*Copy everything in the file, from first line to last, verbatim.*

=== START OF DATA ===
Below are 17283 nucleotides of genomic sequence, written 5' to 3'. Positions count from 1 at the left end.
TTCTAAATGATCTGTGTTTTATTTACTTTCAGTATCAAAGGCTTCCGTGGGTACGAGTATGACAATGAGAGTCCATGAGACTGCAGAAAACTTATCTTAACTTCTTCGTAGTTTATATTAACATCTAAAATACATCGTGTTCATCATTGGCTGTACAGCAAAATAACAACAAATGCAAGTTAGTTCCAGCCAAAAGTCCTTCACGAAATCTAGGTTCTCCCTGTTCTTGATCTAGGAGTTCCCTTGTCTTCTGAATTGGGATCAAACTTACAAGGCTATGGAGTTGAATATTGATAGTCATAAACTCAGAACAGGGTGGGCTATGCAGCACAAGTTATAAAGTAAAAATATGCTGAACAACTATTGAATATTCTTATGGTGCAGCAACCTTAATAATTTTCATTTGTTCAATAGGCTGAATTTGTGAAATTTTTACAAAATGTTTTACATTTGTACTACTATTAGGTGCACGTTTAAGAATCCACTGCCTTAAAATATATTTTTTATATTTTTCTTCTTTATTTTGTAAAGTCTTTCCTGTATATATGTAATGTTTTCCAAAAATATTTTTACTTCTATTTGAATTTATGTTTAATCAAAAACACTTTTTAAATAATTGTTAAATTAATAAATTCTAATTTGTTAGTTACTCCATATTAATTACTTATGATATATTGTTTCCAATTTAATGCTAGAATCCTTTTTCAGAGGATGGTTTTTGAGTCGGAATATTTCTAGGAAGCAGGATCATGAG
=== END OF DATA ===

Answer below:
Below are 17283 nucleotides of genomic sequence, written 5' to 3'. Positions count from 1 at the left end.
TTCTAAATGATCTGTGTTTTATTTACTTTCAGTATCAAAGGCTTCCGTGGGTACGAGTATGACAATGAGAGTCCATGAGACTGCAGAAAACTTATCTTAACTTCTTCGTAGTTTATATTAACATCTAAAATACATCGTGTTCATCATTGGCTGTACAGCAAAATAACAACAAATGCAAGTTAGTTCCAGCCAAAAGTCCTTCACGAAATCTAGGTTCTCCCTGTTCTTGATCTAGGAGTTCCCTTGTCTTCTGAATTGGGATCAAACTTACAAGGCTATGGAGTTGAATATTGATAGTCATAAACTCAGAACAGGGTGGGCTATGCAGCACAAGTTATAAAGTAAAAATATGCTGAACAACTATTGAATATTCTTATGGTGCAGCAACCTTAATAATTTTCATTTGTTCAATAGGCTGAATTTGTGAAATTTTTACAAAATGTTTTACATTTGTACTACTATTAGGTGCACGTTTAAGAATCCACTGCCTTAAAATATATTTTTTATATTTTTCTTCTTTATTTTGTAAAGTCTTTCCTGTATATATGTAATGTTTTCCAAAAATATTTTTACTTCTATTTGAATTTATGTTTAATCAAAAACACTTTTTAAATAATTGTTAAATTAATAAATTCTAATTTGTTAGTTACTCCATATTAATTACTTATGATATATTGTTTCCAATTTAATGCTAGAATCCTTTTTCAGAGGATGGTTTTTGAGTCGGAATATTTCTAGGAAGCAGGATCATGAG